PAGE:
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Tanzania: Govt Says Unaware of Kenya's Border Wheat Import Fee Hike

Tanzania: Govt Says Unaware of Kenya's Border Wheat Import Fee Hike

The government has said it is not aware of Kenya's decision to raise inspection fee on Tanzania's wheat exports by 13 times.

Kenya reportedly increased the wheat inspection fee at the border from Ksh600 (about Sh13,000) per truck to Ksh8,000 (Sh176,000), a move that will technically lock out the commodity, threatening to escalate a trade war between the two neighbouring countries, according to the Business Daily of Kenya.

"I am not aware of the decision," Industry, Trade and Investment Minister Charles Mwijage told The Citizen by telephone.

"Yes, we have issues pertaining to trade with our neighbours, which prompted the government through my Permanent Secretary to hold a meeting with them on September 8 in Dar es Salaam, but not the wheat inspection fee."

Mr Mwijage called on traders to inform him about any issues related to trade barriers so that they could be addressed. Unless the issue is solved, Kenya's decision will increase the cost of doing business for Tanzanian traders, who export their wheat products to the neighbouring nation, making Tanzania's wheat uncompetitive in Kenya's market.

The two East African countries have been in a head-on dispute over wheat trade with Tanzania citing Kenya at the East African Secretariat early this year for blocking it from exporting the commodity to the local market.

In April, the Council of Ministers from EAC said Kenya had ignored guidelines issued by the secretariat allowing wheat products from Tanzania to enter the country duty-free under the EAC common tariff.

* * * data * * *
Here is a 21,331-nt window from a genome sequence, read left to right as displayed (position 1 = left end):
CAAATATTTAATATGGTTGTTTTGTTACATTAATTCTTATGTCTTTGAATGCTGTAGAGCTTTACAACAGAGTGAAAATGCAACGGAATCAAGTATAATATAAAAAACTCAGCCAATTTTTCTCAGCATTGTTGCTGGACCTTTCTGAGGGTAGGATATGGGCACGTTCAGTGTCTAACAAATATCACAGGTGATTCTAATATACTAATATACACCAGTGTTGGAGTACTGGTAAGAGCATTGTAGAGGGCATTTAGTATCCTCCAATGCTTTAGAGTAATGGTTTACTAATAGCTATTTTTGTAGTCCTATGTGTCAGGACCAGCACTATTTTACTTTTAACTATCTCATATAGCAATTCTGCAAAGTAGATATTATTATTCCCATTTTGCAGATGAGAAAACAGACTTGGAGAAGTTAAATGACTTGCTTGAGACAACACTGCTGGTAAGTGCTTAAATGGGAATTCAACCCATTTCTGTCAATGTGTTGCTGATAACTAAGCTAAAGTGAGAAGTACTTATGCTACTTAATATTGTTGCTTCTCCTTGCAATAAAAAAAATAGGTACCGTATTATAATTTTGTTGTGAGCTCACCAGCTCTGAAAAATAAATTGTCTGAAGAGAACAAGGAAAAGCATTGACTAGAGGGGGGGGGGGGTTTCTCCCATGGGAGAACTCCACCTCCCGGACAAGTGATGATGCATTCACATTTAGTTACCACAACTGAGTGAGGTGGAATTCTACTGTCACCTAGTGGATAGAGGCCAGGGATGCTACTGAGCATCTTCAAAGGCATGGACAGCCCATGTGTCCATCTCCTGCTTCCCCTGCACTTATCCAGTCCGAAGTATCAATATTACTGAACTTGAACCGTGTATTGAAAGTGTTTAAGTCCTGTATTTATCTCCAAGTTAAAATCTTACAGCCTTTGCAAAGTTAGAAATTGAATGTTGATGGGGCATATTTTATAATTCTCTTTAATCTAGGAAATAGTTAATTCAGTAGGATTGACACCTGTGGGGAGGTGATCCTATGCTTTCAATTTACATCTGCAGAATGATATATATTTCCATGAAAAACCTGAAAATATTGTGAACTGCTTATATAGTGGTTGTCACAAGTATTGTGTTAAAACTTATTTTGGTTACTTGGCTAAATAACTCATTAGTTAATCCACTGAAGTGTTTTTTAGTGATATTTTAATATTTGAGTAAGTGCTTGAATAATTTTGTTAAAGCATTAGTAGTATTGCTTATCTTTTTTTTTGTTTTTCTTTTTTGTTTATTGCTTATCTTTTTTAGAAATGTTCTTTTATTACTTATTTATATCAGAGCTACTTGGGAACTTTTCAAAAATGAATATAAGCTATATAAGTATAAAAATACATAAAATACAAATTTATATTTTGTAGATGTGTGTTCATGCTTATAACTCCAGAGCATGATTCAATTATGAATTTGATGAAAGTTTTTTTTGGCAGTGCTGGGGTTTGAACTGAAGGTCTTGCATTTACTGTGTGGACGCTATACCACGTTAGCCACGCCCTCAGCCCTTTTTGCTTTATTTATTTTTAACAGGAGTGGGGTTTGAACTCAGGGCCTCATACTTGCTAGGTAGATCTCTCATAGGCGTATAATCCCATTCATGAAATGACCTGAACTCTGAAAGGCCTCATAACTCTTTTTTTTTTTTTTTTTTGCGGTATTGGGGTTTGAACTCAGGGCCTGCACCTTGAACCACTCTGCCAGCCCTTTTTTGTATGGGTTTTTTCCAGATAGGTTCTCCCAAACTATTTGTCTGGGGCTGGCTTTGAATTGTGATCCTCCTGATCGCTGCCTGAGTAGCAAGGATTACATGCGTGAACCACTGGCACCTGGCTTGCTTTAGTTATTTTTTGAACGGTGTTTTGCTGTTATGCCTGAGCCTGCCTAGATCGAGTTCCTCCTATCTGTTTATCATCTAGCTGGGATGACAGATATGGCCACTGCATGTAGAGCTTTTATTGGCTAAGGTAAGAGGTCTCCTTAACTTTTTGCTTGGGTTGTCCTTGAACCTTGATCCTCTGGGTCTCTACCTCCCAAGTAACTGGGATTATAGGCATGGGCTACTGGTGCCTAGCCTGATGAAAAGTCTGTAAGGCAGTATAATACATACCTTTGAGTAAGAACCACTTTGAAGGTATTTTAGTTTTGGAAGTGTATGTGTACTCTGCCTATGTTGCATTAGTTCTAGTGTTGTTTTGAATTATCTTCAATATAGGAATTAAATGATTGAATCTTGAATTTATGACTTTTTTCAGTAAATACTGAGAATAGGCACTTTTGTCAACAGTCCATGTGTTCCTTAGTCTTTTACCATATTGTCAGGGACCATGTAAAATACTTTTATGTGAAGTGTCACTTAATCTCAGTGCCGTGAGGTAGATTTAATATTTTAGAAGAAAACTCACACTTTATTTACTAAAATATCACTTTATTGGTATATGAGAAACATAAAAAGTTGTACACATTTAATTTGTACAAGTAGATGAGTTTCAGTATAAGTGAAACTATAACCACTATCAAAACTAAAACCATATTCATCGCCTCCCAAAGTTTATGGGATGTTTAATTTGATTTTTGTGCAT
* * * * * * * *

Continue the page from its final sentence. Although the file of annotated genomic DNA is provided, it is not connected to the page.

Kenya and Tanzania do not produce sufficient wheat and rely on imports to meet demand.

Kenya is a net importer of wheat, bringing in two-thirds of the annual consumption of 900,000 tonnes against local production of 350,000 tonnes.

Tanzania has been Kenya's second largest market in the region after Uganda, providing a range of products, including palm oil, soap, medicine, cooking fats, iron sheets, sugar confectionery and margarine.

In April this year, Kenya's Ministry of Energy banned imports of cooking gas through the Kenya-Tanzania border, a move which, according to Kenya, meant to eliminate illegal cooking gas filling plants, which have cropped up in various parts of the country posing safety and security risks.

But in July this year, the two countries through their Heads of State President John Magufuli and Kenyan Uhuru Kenyatta held successful talks expected to see the lifting of restrictions on imports from either country.

Kenya's total exports to Tanzania went down by 34 per cent in the first five months of the year to Sh4.35 billion, raising concern over the impact of the trade standoff.

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